Assuming, as I must, that this is actually legal, I really do find it hard to credit how anyone could have been so stupid as to believe this approach would work. The country’s first nationwide urban greening scheme - which is to include 40% social housing among its projected build - is now in the absurd position of facing down protest and petition from the likes of local retired headteachers, wildlife funds and other touchy-feely worthies from environmentally-concerned demographics (all right, and the inevitable CPRE) – exactly the sort of people who are supposed to be in favour of This Sort of Thing. The idea of an eco-town is visionary, exciting, a glimpse of a hoped-for future. Who in the name of arse was responsible for steering a course which would render it a looming statist monster-truck crushing local circumstances and opinion in its path?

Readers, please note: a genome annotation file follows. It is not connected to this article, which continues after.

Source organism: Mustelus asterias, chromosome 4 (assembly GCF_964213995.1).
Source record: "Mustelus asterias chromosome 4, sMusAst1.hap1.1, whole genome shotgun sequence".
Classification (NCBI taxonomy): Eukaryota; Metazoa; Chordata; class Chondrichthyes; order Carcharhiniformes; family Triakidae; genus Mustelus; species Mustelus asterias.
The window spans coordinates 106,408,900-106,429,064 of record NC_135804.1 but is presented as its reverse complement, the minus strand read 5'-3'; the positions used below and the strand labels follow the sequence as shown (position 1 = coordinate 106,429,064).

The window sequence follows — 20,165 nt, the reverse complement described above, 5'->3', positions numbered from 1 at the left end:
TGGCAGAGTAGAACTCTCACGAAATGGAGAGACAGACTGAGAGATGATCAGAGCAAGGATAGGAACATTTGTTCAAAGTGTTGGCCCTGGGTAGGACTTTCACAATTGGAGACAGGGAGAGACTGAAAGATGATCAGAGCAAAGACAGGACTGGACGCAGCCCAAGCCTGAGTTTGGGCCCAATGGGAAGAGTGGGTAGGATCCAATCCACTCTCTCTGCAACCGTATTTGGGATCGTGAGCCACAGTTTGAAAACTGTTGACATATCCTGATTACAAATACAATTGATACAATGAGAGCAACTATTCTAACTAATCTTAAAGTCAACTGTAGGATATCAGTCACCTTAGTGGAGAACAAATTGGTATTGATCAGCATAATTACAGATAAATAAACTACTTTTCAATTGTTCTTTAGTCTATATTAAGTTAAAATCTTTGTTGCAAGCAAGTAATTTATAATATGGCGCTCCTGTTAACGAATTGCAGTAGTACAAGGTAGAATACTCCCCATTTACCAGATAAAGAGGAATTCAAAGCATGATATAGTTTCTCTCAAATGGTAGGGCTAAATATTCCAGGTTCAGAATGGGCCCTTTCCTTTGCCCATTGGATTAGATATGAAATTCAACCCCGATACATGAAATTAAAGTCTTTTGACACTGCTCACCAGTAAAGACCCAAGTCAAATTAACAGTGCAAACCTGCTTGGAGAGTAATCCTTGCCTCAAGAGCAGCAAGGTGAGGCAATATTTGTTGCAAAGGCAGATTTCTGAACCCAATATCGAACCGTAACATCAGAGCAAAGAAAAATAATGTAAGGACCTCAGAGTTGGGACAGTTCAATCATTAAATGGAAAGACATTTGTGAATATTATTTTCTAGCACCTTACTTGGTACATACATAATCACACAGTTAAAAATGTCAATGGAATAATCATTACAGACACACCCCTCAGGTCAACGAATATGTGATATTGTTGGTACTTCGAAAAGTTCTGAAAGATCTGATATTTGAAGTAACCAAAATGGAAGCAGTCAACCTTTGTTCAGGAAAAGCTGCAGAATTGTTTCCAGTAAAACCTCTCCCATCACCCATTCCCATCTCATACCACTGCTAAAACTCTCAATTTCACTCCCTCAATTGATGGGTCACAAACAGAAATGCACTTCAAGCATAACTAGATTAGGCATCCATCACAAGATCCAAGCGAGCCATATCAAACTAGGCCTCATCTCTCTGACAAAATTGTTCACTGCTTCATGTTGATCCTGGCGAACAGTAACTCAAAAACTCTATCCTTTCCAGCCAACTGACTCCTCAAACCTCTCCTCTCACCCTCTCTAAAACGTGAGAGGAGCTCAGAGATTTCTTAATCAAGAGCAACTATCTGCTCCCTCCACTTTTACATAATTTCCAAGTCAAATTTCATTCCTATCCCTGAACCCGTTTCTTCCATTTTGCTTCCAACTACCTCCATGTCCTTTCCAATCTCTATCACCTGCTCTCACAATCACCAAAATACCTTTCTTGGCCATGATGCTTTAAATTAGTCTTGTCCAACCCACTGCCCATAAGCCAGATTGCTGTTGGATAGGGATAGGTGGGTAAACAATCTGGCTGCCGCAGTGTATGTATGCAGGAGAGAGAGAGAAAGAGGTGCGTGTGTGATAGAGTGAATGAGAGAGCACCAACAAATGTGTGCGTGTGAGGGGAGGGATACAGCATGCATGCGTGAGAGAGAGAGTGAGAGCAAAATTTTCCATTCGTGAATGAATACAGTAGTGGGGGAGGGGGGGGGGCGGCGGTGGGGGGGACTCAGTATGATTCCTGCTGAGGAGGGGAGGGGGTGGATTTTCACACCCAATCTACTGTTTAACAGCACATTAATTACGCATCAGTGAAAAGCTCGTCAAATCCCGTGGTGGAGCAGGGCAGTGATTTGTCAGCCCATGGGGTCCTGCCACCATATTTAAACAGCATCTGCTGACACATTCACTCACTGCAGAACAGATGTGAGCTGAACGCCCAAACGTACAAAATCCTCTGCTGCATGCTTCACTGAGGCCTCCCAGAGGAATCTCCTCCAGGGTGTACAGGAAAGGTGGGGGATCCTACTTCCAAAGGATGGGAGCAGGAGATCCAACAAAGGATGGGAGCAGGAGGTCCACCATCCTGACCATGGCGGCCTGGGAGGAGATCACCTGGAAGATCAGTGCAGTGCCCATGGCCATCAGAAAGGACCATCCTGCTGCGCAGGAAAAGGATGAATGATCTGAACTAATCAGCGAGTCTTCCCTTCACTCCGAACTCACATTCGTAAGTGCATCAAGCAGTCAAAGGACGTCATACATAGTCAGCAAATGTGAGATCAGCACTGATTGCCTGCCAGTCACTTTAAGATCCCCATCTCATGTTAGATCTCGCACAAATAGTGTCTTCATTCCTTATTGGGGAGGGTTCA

This breaks my heart. It really does. It could have been a contender. Individual communities are capable of putting themselves to enormous trouble to pursue environmental goals with no state assistance. Yes, nimbyism is always a factor to contend with, but entrusting the grand aims of the project to public care would have worked to disable the kind of sulky powerlessness that is so often the hallmark of the obstreperous nimby. We might even have seen, eventually, the development of regional variation in eco-town planning that would have laid the foundations of healthy experimentation and competition in the future. As it stands, one of the excitement high spots of the story is a nasty whiff of conflict of interest involving a developer and the ubiquitous Blair (is he being cloned somewhere? because he is now associated with many more pies than a normal man has fingers). When statism fails even to promote a cause like this effectively, you wonder how anyone can be so purblind as to not see that it fails altogether.